Lipid droplets are found in most organisms where they serve to store energy in the form of neutral lipids. They are formed at the endoplasmic reticulum (ER) membrane where the neutral-lipid-synthesizing enzymes are located. Recent results indicate that lipid droplets remain functionally connected to the ER membrane in yeast and mammalian cells to allow the exchange of both lipids and integral membrane proteins between the two compartments. The precise nature of the interface between the ER membrane and lipid droplets, however, is still ill-defined. Here, we probe the topology of lipid droplet biogenesis by artificially targeting proteins that have high affinity for lipid droplets to inside the luminal compartment of the ER. Unexpectedly, these proteins still localize to lipid droplets in both yeast and mammalian cells, indicating that lipid droplets are accessible from within the ER lumen. These data are consistent with a model in which lipid droplets form a specialized domain in the ER membrane that is accessible from both the cytosolic and the ER luminal side.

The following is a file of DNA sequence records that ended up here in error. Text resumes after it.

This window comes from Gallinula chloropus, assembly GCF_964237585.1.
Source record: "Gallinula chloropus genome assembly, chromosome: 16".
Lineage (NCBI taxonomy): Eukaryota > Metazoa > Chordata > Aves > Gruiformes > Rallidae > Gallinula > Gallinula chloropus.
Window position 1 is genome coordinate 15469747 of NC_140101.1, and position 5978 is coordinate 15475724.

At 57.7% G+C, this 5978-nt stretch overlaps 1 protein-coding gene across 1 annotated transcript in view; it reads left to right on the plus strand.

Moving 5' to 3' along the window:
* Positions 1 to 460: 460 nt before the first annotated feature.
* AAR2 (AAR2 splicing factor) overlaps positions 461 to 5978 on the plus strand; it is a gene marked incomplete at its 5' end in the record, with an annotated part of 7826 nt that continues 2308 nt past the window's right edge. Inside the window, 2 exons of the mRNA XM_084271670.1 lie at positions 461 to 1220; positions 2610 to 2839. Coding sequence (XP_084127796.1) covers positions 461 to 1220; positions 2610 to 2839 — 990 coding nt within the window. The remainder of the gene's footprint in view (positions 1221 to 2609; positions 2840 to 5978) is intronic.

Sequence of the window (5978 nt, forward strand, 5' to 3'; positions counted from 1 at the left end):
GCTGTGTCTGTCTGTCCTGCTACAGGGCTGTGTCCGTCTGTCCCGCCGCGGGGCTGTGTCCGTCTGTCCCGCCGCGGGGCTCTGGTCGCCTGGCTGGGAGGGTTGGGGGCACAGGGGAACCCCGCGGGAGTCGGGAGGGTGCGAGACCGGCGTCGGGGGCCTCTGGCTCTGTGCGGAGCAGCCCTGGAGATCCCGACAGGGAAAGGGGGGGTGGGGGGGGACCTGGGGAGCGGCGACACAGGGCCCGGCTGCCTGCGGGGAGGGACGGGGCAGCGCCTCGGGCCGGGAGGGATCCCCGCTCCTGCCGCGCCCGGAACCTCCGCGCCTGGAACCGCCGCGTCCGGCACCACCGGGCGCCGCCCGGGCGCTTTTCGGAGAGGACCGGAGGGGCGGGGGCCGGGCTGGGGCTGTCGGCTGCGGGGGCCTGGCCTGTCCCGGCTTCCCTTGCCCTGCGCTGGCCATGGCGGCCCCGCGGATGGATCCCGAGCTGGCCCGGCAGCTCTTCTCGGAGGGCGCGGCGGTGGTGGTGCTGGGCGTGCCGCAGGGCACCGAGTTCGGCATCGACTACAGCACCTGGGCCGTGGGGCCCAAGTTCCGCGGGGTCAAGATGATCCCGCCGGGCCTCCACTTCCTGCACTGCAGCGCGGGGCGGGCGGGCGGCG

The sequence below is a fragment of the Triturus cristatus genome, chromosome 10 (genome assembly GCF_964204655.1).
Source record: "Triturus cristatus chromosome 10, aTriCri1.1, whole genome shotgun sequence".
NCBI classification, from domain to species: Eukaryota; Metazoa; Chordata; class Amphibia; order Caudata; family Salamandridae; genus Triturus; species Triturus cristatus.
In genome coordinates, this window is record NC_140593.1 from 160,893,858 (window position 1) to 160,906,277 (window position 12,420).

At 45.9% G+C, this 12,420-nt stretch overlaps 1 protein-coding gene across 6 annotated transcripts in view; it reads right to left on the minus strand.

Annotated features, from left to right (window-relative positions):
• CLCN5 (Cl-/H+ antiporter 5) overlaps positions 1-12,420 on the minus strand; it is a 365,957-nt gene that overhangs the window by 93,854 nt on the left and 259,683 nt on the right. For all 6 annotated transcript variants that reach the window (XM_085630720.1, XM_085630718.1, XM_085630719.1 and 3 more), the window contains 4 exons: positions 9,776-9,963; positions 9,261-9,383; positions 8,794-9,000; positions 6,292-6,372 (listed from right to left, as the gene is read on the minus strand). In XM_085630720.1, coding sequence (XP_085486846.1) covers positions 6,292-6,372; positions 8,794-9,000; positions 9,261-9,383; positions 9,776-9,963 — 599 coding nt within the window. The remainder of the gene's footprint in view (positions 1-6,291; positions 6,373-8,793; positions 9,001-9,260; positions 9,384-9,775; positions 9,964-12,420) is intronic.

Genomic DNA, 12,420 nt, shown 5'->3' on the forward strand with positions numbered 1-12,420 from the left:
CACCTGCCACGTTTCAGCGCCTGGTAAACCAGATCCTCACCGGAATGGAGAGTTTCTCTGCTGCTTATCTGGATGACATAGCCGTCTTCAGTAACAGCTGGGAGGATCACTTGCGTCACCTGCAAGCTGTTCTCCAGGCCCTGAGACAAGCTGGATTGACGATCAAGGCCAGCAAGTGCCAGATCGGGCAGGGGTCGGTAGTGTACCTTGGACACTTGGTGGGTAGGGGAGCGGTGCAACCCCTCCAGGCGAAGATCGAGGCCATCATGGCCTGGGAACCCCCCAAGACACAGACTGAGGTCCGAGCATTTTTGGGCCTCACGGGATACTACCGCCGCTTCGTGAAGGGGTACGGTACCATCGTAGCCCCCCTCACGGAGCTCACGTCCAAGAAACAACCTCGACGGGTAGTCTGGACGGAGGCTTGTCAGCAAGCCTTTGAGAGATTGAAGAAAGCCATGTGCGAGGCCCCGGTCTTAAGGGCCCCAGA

The authors declare no competing or financial interests.
Conceptualization, S.M., R.K., S.C., V.S., C.J. and R.S.; Formal Analysis, R.K., S.C. and C.J.; Investigation, S.M., R.K., S.C., V.S. and C.J.; Writing, C.J. and R.S., Visualization, S.M., R.K., S.C., V.S. and C.J.; Supervision, C.J. and R.S.; Funding acquisition, C.J. and R.S.
This work was supported by the Canton of Fribourg; and by the Schweizerischer Nationalfonds zur Förderung der Wissenschaftlichen Forschung (Swiss National Science Foundation).
Supplementary information available online at http://jcs.biologists.org/lookup/doi/10.1242/jcs.189191.supplemental
- Received March 11, 2016.
- Accepted August 17, 2016.
- © 2016. Published by The Company of Biologists Ltd